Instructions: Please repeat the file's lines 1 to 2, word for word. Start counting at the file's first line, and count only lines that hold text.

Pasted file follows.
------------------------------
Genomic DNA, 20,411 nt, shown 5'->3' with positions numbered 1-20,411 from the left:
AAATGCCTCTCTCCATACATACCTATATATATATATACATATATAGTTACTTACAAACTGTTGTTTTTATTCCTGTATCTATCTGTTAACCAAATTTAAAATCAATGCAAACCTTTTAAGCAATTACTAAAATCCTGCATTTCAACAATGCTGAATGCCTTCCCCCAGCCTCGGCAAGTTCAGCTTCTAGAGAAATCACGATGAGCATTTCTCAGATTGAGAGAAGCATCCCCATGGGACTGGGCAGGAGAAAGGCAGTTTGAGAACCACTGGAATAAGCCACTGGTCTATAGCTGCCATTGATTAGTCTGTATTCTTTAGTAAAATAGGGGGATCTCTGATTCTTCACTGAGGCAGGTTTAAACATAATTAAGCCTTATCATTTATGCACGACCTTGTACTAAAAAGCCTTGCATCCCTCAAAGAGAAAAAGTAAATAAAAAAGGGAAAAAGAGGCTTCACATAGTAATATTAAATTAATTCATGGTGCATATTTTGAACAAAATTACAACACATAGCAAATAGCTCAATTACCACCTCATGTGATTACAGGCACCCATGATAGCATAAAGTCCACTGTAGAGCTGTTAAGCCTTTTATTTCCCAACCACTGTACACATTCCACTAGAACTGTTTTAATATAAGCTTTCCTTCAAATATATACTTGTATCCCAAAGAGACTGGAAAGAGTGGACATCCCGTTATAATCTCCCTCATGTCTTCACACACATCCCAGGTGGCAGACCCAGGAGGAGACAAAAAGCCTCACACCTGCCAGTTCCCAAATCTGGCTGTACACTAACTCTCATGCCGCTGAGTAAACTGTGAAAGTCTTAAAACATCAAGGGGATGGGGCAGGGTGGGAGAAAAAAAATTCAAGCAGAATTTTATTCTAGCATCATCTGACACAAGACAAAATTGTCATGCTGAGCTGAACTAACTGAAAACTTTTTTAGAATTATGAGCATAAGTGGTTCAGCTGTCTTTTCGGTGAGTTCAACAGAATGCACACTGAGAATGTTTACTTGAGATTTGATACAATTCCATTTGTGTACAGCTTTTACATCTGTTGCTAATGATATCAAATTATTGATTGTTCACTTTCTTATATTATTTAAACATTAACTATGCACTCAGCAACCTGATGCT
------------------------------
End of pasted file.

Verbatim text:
Genomic DNA, 20,411 nt, shown 5'->3' with positions numbered 1-20,411 from the left:
AAATGCCTCTCTCCATACATACCTATATATATATATACATATATAGTTACTTACAAACTGTTGTTTTTATTCCTGTATCTATCTGTTAACCAAATTTAAAATCAATGCAAACCTTTTAAGCAATTACTAAAATCCTGCATTTCAACAATGCTGAATGCCTTCCCCCAGCCTCGGCAAGTTCAGCTTCTAGAGAAATCACGATGAGCATTTCTCAGATTGAGAGAAGCATCCCCATGGGACTGGGCAGGAGAAAGGCAGTTTGAGAACCACTGGAATAAGCCACTGGTCTATAGCTGCCATTGATTAGTCTGTATTCTTTAGTAAAATAGGGGGATCTCTGATTCTTCACTGAGGCAGGTTTAAACATAATTAAGCCTTATCATTTATGCACGACCTTGTACTAAAAAGCCTTGCATCCCTCAAAGAGAAAAAGTAAATAAAAAAGGGAAAAAGAGGCTTCACATAGTAATATTAAATTAATTCATGGTGCATATTTTGAACAAAATTACAACACATAGCAAATAGCTCAATTACCACCTCATGTGATTACAGGCACCCATGATAGCATAAAGTCCACTGTAGAGCTGTTAAGCCTTTTATTTCCCAACCACTGTACACATTCCACTAGAACTGTTTTAATATAAGCTTTCCTTCAAATATATACTTGTATCCCAAAGAGACTGGAAAGAGTGGACATCCCGTTATAATCTCCCTCATGTCTTCACACACATCCCAGGTGGCAGACCCAGGAGGAGACAAAAAGCCTCACACCTGCCAGTTCCCAAATCTGGCTGTACACTAACTCTCATGCCGCTGAGTAAACTGTGAAAGTCTTAAAACATCAAGGGGATGGGGCAGGGTGGGAGAAAAAAAATTCAAGCAGAATTTTATTCTAGCATCATCTGACACAAGACAAAATTGTCATGCTGAGCTGAACTAACTGAAAACTTTTTTAGAATTATGAGCATAAGTGGTTCAGCTGTCTTTTCGGTGAGTTCAACAGAATGCACACTGAGAATGTTTACTTGAGATTTGATACAATTCCATTTGTGTACAGCTTTTACATCTGTTGCTAATGATATCAAATTATTGATTGTTCACTTTCTTATATTATTTAAACATTAACTATGCACTCAGCAACCTGATGCT